More Reasons to Get Rid of Coal

In an earlier post today, I noted that West Coast cities want to wean themselves off coal.

“End of Big Coal?”

A related article in Yes! magazine (“End of Big Coal?” [winter 2010], originally published in E/The Environmental Magazine, September-October) puts forward the hope that mountaintop mining for coal will stop before the number of mountains leveled goes over 500.

The article has one very encouraging statistic about green jobs: “wind power now employs more people than the country’s coal mines. The American Wind Energy Association says the industry employed 85,000 in 2008; coal-mining jobs numbered 81,000 in 2007, according to the Department of Energy.”

Interested in finding out what’s going on in the fight against coal? Check out the Coal Swarm website.

“A Fast Track from Coal to Clean Energy”

More stats from the same issue of Yes! magazine, but a different article:

1. “For the first time, renewable energy production, at 11.37 percent of U.S. supply, surpassed nuclear energy production, which was 11.18 percent, according to the U.S. Energy Information Administration. And throughout 2008 and 2009, new renewable energy installations grew faster than new fossil fuel production.”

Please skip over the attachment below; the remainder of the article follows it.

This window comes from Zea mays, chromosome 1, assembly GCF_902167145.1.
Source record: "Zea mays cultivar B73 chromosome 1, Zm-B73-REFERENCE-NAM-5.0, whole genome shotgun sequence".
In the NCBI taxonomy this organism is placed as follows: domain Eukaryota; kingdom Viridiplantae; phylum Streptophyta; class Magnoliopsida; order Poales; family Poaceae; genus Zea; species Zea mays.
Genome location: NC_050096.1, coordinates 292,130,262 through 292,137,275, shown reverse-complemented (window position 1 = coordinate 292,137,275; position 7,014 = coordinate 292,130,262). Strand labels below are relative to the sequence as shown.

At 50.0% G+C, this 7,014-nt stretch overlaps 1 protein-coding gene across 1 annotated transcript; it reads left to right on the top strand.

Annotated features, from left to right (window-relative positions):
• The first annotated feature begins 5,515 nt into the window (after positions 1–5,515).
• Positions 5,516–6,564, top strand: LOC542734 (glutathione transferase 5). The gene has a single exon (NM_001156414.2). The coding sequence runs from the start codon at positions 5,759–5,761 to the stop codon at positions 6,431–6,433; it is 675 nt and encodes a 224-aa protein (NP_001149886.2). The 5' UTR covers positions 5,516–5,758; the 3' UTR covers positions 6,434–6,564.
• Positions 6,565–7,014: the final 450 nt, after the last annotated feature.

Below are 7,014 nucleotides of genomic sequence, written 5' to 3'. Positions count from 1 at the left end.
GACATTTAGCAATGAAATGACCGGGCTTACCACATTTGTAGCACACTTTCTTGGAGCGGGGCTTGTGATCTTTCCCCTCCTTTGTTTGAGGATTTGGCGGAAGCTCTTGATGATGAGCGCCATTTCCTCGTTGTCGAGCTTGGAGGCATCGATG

[Yet President Barack Obama still thought it necessary to open the coasts to oil drilling. Maybe he figured it was a safe move to get Republican support for the climate change bill because he knew environmentalists would sue. We’ll see.]

2.”In September [2009], a broad coalition of environmentalists, investors, farmers, faith congregations, policymakers, and local officials celebrated their 101st success at stopping planned U.S. coal plants in their tracks. In 2010 they are targeting 22 operating coal plants: We’re truly seeing the beginning of the rapid end of coal in the United States.”

3. “Solar will be cost competitive with coal and nuclear across the country by 2015.”

“All good news. But we need an accelerated transition strategy here in the United States—and an enabler that makes the cost of the transition less than or equal to what we’d otherwise pay, providing a backup to wind and solar until energy efficiency and renewable energy can carry the whole system.”

[Amen to the accelerated transition! Not so much to the enabler, which in author Alisa Gravitz’s opinion is natural gas. If you live in Colorado, especially on the Western Slope with all the gas wells, you’d understand.]

How Is This Restoration?

It’s preventive—less extraction and pollution now, less need for restoration later. It’s indirect—as pollution from coal diminishes, public health will improve.